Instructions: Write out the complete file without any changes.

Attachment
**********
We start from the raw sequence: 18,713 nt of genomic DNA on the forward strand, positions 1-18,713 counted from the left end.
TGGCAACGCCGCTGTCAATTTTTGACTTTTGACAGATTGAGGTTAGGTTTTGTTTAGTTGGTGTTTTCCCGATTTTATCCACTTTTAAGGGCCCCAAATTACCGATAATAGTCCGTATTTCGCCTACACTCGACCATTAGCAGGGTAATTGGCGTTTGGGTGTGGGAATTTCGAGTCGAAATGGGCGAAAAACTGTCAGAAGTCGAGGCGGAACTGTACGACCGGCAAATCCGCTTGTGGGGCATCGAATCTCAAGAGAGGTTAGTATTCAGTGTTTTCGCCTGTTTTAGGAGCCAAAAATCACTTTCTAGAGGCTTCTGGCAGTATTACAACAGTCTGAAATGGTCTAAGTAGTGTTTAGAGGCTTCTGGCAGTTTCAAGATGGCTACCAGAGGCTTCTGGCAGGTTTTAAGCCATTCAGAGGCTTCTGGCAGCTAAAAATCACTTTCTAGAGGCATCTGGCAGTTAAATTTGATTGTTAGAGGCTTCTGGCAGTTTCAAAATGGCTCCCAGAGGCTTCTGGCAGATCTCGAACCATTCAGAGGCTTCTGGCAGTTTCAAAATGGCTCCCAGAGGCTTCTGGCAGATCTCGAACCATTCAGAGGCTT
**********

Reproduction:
We start from the raw sequence: 18,713 nt of genomic DNA on the forward strand, positions 1-18,713 counted from the left end.
TGGCAACGCCGCTGTCAATTTTTGACTTTTGACAGATTGAGGTTAGGTTTTGTTTAGTTGGTGTTTTCCCGATTTTATCCACTTTTAAGGGCCCCAAATTACCGATAATAGTCCGTATTTCGCCTACACTCGACCATTAGCAGGGTAATTGGCGTTTGGGTGTGGGAATTTCGAGTCGAAATGGGCGAAAAACTGTCAGAAGTCGAGGCGGAACTGTACGACCGGCAAATCCGCTTGTGGGGCATCGAATCTCAAGAGAGGTTAGTATTCAGTGTTTTCGCCTGTTTTAGGAGCCAAAAATCACTTTCTAGAGGCTTCTGGCAGTATTACAACAGTCTGAAATGGTCTAAGTAGTGTTTAGAGGCTTCTGGCAGTTTCAAGATGGCTACCAGAGGCTTCTGGCAGGTTTTAAGCCATTCAGAGGCTTCTGGCAGCTAAAAATCACTTTCTAGAGGCATCTGGCAGTTAAATTTGATTGTTAGAGGCTTCTGGCAGTTTCAAAATGGCTCCCAGAGGCTTCTGGCAGATCTCGAACCATTCAGAGGCTTCTGGCAGTTTCAAAATGGCTCCCAGAGGCTTCTGGCAGATCTCGAACCATTCAGAGGCTT